Jolien D’hoore won a stunning edition of Ghent-Wevelgem on Sunday, beating Belgian compatriot Lotte Kopecky in another thrilling Women’s WorldTour race in Belgium.
The two Belgians had been part of an 11 woman breakaway which had formed on the day’s final climb, the Kemmelberg 35km from the line. Despite D’hoore having her Boels-Dolmans team-mate Amy Pieters in there, and Trek-Segafredo having three women, cooperation in the group was excellent right into the final.
With Sunweb, Canyon-SRAM and CCC-Liv working in the chasing group, the closing 25km were as tense as could be, the gap less than 10 seconds as they entered the final kilometre.
Pieters launched her sprint at around 500m, drawing out Belgian national champion Kopecky (Lotto-Soudal) while D’hoore sat in, opening her sprint and coming over her compatriot in the final 50m.
Lizzie Deignan was the first Brit home, finishing on the same time in eighth place, and continues to lead the Women’s WorldTour individual standings, with just three events remaining.
How it happened
With pandemic restrictions across Belgium and organisers imploring fans to stay away, the peloton rolled out of Ypres, through the Menin Gate in eery silence, except for the wind blowing across the flat lands from the North Sea.
The 141km route first headed north into a headwind, but it didn’t take long for attacks to come, with Tibco-Silicon Valley Bank’s Emily Newson making a move, but though she was joined by four others they were soon caught.
With less than 10km ridden American, Heidi Franz (Rally Cycling) attacked, but though she was soon joined by three more, including British rider, Leah Dixon (Tibco-Silicon Valley Bank) they too were caught, the pace lifting as it headed towards a section of crosswinds.
With the race turning south, a tailwind not only kept the pace high, but also the peloton all together as they headed for seven, short sharp climbs, including two ascents each of the Monteberg and Kemmelberg.
Before they reached those bergs six riders headed up the road. Ann-Sophie Duyck (Parkhotel-Valkenburg), Cathalijne Hoolwerth (NXTG Racing), Shannon Malseed (Tibco-Silicon Valley Bank), Leigh Ann Ganazar, her Rally Cycling team mate Sara Poidevin, and British rider Lucy van der Haar (Hitec Products) built a lead of 30 seconds, but they were also caught, with 80km remaining.
Working for sprinter Lorena Wiebes, Sunweb led the way over the top and onto the second climb, the Vidaigneberg, but it was on the Baneberg where the pace began to take its toll, with the bunch splitting as they headed over the top.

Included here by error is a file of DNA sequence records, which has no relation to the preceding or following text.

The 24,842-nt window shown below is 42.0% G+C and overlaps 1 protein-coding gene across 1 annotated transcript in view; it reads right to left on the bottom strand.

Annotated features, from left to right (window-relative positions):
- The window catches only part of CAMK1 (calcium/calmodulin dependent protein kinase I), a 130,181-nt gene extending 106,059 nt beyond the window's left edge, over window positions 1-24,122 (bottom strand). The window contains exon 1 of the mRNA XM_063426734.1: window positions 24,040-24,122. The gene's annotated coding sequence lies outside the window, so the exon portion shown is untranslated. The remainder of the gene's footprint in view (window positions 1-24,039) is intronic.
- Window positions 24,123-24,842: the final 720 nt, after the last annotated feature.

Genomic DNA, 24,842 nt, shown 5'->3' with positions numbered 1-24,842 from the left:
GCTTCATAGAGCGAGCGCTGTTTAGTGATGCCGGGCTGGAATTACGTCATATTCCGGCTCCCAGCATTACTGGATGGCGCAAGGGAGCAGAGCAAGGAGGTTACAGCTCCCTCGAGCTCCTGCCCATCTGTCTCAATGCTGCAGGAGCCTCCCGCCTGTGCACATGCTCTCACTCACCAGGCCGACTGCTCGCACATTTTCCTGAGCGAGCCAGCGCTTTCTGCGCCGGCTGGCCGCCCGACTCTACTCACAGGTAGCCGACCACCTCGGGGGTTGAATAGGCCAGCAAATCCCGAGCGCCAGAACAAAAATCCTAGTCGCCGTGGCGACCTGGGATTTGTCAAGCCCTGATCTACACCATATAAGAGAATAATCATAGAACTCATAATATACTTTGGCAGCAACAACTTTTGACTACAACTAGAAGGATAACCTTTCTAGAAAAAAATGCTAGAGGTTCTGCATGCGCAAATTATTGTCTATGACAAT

Over the Kemmelberg for the first time and the race began to break up properly, some riders being dropped as the peloton headed to the Plugstreet sections of gravel roads, Trek-Segafredo now leading.
On a circuit which would take the race back to the Monteberg and Kemmelberg double, the speed went up and down, with various attempts to get away. The narrow ‘Plugstreets’ saw a flurry of action, what remained of the bunch once again stretched, but the peloton emerged largely intact.
While Monteberg was uneventful, the Kemmelberg proved decisive, the 11 woman group which would contest the win emerging, with three from Trek-Segafredo giving them the advantage.
Despite Boels-Dolmans being the only other team with more than one rider in the leading group the 11 women worked well, reaching the cobbles of Grote Maarkt in Ypres, and the final 25km with a lead of 37 seconds.
On the long road towards the finish in Wevelgem cooperation waxed and waned, and with Canyon-SRAM, Sunweb and CCC-Liv doing the work in the chasing group helped by a tailwind, they closed to within touching distance.
Whilst D’hoore is a prolific winner, and one of the best sprinters in the women’s peloton, the win will come as a relief. Not only is it the first of her season, she has not won since last year’s Women’s Tour, where she took two stages in an injury hit season. It is also her biggest victory on home soil, with the 2018 Three Days of De Panne her only other Belgian WorldTour victory.
Ghent-Wevelgem in Flanders Fields Women: Ypres – Wevelgem (141.1km)
1. Jolien D’hoore (Bel) Boels-Dolmans, in 3-33-15
2. Lotte Kopecky (Bel) Lotto-Soudal
3. Lisa Brennauer (Ger) Ceratizit-WNT
4. Sarah Roy (Aus) Mitchelton-Scott
5. Marta Cavalli (Ita) Valcar Travel and Service
6. Lauren Stephens (USA) Tibco-Silicon Valley Bank
7. Demi Vollering (Ned) Parkhotel-Valkenburg
8. Lizzie Deignan (Gbr) Trek-Segafredo, all at same time
9. Amy Pieters (Ned) Boels-Dolmans, at 5 sec
10. Elisa Longo Borghini (Ita) Trek-Seagfredo, at 8 sec